Unlimited Theatre’s latest work, Tangle, is well titled. The lives and relationships of its four characters, the themes of scientific research, heroes, loss and disappearance, and illusion and reality, the different settings boldly announced and not always visited, form a cat’s cradle of confusion. In a play that is all about probabilities, the only certainties are that it is consistently entertaining, frequently thought-provoking and always physically and verbally dextrous – the whole thing being carried off with a kind of casual precision.
Written and devised over an 18-month period by collaborators running into double figures, the text is credited primarily to Unlimited’s “core creative team”: Clare Duffy, Liz Margree, Jon Spooner and Chris Thorpe. It’s not short of plot, just the opposite, the various fractured strands of story-line cohering around a Los Angeles pet beautician’s search for her long-disappeared Uncle Carlos and the mysterious goings-on at an underground laboratory on Wimbledon Common where a bereaved scientist seeks consolation in the pursuit of the secret of teleportation. And could the LA detective with the mysterious cockney accent be the long-lost brother of the scientist’s assistant?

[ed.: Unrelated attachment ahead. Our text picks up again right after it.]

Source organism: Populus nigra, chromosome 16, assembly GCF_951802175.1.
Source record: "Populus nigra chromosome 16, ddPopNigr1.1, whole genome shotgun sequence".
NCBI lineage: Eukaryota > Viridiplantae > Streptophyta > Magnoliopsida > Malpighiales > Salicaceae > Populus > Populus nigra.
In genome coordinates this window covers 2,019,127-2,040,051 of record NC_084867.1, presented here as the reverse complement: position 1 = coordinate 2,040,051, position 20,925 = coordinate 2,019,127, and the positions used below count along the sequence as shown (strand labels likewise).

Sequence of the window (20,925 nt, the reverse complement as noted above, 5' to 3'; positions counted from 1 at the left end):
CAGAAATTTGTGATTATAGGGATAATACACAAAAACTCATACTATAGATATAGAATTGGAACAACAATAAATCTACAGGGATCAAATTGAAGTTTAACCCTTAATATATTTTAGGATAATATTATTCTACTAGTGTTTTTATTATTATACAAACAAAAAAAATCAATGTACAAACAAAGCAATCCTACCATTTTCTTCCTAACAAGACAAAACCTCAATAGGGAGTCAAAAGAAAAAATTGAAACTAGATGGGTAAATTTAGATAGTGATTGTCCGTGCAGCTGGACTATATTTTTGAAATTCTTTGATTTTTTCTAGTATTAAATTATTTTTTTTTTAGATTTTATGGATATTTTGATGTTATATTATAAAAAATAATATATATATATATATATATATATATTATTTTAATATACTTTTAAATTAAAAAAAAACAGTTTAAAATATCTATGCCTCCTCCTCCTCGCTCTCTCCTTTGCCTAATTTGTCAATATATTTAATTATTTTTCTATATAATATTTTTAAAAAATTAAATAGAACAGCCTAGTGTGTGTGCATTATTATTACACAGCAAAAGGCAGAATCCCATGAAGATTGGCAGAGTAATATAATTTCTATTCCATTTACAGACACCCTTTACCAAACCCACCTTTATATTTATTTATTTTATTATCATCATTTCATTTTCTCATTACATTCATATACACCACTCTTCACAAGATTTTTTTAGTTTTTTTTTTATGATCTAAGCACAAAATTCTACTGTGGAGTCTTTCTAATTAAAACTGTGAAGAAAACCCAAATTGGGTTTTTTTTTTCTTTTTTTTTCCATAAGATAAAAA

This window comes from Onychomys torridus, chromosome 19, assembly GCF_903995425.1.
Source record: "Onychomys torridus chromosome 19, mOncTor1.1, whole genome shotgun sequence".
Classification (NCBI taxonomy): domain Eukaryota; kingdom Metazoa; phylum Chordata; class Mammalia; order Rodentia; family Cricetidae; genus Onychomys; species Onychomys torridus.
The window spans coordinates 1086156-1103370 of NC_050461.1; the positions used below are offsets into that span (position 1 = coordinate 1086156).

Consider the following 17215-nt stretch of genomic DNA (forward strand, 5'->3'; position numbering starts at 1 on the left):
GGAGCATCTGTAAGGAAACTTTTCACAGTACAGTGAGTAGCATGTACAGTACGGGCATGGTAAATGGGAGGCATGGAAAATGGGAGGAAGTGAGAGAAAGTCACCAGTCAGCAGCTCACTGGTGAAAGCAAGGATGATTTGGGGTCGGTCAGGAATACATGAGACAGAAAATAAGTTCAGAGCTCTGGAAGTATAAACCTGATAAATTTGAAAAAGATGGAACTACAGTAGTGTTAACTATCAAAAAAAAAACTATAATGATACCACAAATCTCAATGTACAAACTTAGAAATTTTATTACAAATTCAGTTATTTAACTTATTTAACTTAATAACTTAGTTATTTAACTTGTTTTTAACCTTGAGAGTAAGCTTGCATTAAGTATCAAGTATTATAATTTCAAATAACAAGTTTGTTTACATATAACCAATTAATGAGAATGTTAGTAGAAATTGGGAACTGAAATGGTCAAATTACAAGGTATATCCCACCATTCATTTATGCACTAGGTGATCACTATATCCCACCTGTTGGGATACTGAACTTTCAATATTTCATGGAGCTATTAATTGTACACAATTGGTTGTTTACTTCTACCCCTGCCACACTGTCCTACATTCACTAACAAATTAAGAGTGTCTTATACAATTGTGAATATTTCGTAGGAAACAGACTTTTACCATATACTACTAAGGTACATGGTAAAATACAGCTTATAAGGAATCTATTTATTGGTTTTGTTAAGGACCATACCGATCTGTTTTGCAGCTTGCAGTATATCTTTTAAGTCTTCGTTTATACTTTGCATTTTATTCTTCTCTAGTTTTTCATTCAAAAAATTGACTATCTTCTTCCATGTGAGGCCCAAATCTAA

Unlimited ventures boldly into areas where pretentiousness awaits the unwary traveller (surrealism, the ethics of science, appearance and reality) and emerges totally unscathed. Instead there’s a sense of intellectual fun, mixed in with farce, philosophy and oddly compassionate observation. The text lurches from poetry to parody – except that the poetry might be parody, too!
This ambiguity of tone relies upon four beautifully balanced performances, maintained with due seriousness at all times. Lucy Ellinson is outstanding as a predatory dumb blonde, eyelid-flutteringly kooky and dangerously fixated on both Uncle Carlos and her people-finding detective, but the entire cast (Chris Thorpe, Gemma Brockis and director Jon Spooner) has a winning ability to project sincerity and undermine it at the same time.
Unlimited clearly believes in active design, the set consisting of school tables and a variety of chairs which the cast assemble into various patterns throughout (and, indeed, before) the play. Alexander Kelly’s design also features two screens which provide a commentary by means of “scientific” formulae, location indicators, etc.
Tangle transmits more than a touch of confusion, but the sense of mischief and complicity is enough to delight even the most bemused audience members (among whose numbers your reviewer is forced to count himself).
- Ron Simpson (reviewed at Sheffield Crucible Studio)